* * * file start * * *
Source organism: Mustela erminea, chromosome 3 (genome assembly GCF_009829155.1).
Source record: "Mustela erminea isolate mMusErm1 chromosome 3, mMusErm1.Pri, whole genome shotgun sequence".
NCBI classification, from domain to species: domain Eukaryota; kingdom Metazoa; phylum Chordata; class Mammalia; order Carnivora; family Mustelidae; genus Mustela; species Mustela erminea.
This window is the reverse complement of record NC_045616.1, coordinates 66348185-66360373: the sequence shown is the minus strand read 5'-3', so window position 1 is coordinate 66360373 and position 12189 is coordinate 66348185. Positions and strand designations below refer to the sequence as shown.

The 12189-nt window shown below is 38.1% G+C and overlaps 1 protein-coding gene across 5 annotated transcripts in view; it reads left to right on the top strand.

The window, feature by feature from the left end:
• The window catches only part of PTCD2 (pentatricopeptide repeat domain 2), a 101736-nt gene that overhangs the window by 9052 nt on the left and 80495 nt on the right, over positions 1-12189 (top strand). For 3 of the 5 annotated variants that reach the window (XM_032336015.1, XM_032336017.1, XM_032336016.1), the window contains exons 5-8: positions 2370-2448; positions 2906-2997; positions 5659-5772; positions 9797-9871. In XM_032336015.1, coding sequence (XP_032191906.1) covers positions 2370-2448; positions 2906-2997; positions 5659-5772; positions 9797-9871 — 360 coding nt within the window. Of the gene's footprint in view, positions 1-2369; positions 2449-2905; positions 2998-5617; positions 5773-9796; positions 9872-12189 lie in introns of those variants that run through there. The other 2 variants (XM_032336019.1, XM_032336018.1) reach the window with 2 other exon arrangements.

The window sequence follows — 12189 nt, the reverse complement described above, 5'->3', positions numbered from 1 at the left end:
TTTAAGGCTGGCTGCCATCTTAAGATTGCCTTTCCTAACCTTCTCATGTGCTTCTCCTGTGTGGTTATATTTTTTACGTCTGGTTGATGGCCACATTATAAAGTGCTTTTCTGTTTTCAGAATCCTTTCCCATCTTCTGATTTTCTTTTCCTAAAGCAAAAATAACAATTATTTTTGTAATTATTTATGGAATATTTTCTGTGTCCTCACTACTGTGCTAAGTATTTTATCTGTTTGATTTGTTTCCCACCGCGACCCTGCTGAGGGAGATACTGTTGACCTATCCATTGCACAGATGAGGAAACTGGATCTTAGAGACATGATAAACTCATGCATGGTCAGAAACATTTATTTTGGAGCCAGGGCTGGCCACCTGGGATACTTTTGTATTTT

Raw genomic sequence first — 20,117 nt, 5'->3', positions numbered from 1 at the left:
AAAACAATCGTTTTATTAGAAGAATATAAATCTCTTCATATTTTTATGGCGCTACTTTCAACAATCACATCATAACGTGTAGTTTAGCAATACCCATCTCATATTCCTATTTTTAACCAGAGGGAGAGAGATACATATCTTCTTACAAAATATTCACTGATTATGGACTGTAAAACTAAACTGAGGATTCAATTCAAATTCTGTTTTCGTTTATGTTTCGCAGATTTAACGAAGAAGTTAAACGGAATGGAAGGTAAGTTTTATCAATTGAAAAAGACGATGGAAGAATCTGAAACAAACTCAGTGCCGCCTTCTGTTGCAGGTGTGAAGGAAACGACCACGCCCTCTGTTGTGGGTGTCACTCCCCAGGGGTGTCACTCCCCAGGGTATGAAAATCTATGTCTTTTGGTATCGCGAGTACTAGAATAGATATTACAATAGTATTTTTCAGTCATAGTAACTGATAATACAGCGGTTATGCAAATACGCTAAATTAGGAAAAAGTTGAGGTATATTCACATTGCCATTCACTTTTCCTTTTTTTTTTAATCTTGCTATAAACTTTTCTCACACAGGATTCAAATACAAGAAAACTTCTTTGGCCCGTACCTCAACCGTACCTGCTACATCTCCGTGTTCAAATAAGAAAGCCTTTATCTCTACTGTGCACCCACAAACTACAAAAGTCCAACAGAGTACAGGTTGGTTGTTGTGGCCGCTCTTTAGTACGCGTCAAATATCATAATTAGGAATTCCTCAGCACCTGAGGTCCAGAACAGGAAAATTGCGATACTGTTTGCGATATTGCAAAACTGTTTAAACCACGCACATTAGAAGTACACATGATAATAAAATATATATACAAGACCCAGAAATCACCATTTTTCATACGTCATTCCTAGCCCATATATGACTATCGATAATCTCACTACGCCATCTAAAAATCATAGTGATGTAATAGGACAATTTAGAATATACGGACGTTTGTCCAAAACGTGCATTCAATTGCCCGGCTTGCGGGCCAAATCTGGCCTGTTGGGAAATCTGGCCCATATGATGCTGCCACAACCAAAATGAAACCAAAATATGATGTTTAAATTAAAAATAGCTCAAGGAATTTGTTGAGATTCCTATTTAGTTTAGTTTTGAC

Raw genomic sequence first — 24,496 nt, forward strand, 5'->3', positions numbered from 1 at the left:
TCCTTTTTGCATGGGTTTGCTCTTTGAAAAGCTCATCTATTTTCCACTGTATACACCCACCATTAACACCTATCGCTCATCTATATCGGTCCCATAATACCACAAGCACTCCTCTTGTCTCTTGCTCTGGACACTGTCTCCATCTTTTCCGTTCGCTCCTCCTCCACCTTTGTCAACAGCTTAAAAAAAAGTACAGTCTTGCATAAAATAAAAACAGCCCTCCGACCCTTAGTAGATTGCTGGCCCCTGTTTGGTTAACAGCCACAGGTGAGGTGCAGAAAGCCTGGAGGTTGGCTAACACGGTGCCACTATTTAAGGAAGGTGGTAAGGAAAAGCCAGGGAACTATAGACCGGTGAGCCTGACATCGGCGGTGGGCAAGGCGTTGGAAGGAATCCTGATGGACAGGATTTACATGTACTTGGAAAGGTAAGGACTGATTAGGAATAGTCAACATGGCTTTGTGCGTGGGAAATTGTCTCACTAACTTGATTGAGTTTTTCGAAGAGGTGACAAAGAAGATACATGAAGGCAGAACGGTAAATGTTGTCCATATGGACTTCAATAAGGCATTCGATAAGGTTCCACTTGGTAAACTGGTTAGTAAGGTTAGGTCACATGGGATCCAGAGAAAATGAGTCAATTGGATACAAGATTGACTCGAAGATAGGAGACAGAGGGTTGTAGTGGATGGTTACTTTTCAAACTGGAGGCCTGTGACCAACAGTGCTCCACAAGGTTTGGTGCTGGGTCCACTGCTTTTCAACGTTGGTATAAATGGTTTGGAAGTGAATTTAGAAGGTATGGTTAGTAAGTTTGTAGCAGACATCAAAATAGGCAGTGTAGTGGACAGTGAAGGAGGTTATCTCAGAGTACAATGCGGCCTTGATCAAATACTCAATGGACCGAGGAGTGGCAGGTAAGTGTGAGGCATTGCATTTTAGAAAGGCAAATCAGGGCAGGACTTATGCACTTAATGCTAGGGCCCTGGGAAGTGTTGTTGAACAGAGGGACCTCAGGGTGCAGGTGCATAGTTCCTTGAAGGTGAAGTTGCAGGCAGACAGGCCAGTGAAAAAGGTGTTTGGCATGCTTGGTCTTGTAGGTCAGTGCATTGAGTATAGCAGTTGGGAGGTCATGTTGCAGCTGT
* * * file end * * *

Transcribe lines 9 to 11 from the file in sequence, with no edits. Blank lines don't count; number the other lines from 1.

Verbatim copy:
TTTAAGGCTGGCTGCCATCTTAAGATTGCCTTTCCTAACCTTCTCATGTGCTTCTCCTGTGTGGTTATATTTTTTACGTCTGGTTGATGGCCACATTATAAAGTGCTTTTCTGTTTTCAGAATCCTTTCCCATCTTCTGATTTTCTTTTCCTAAAGCAAAAATAACAATTATTTTTGTAATTATTTATGGAATATTTTCTGTGTCCTCACTACTGTGCTAAGTATTTTATCTGTTTGATTTGTTTCCCACCGCGACCCTGCTGAGGGAGATACTGTTGACCTATCCATTGCACAGATGAGGAAACTGGATCTTAGAGACATGATAAACTCATGCATGGTCAGAAACATTTATTTTGGAGCCAGGGCTGGCCACCTGGGATACTTTTGTATTTT

Raw genomic sequence first — 20,117 nt, 5'->3', positions numbered from 1 at the left:
AAAACAATCGTTTTATTAGAAGAATATAAATCTCTTCATATTTTTATGGCGCTACTTTCAACAATCACATCATAACGTGTAGTTTAGCAATACCCATCTCATATTCCTATTTTTAACCAGAGGGAGAGAGATACATATCTTCTTACAAAATATTCACTGATTATGGACTGTAAAACTAAACTGAGGATTCAATTCAAATTCTGTTTTCGTTTATGTTTCGCAGATTTAACGAAGAAGTTAAACGGAATGGAAGGTAAGTTTTATCAATTGAAAAAGACGATGGAAGAATCTGAAACAAACTCAGTGCCGCCTTCTGTTGCAGGTGTGAAGGAAACGACCACGCCCTCTGTTGTGGGTGTCACTCCCCAGGGGTGTCACTCCCCAGGGTATGAAAATCTATGTCTTTTGGTATCGCGAGTACTAGAATAGATATTACAATAGTATTTTTCAGTCATAGTAACTGATAATACAGCGGTTATGCAAATACGCTAAATTAGGAAAAAGTTGAGGTATATTCACATTGCCATTCACTTTTCCTTTTTTTTTTAATCTTGCTATAAACTTTTCTCACACAGGATTCAAATACAAGAAAACTTCTTTGGCCCGTACCTCAACCGTACCTGCTACATCTCCGTGTTCAAATAAGAAAGCCTTTATCTCTACTGTGCACCCACAAACTACAAAAGTCCAACAGAGTACAGGTTGGTTGTTGTGGCCGCTCTTTAGTACGCGTCAAATATCATAATTAGGAATTCCTCAGCACCTGAGGTCCAGAACAGGAAAATTGCGATACTGTTTGCGATATTGCAAAACTGTTTAAACCACGCACATTAGAAGTACACATGATAATAAAATATATATACAAGACCCAGAAATCACCATTTTTCATACGTCATTCCTAGCCCATATATGACTATCGATAATCTCACTACGCCATCTAAAAATCATAGTGATGTAATAGGACAATTTAGAATATACGGACGTTTGTCCAAAACGTGCATTCAATTGCCCGGCTTGCGGGCCAAATCTGGCCTGTTGGGAAATCTGGCCCATATGATGCTGCCACAACCAAAATGAAACCAAAATATGATGTTTAAATTAAAAATAGCTCAAGGAATTTGTTGAGATTCCTATTTAGTTTAGTTTTGAC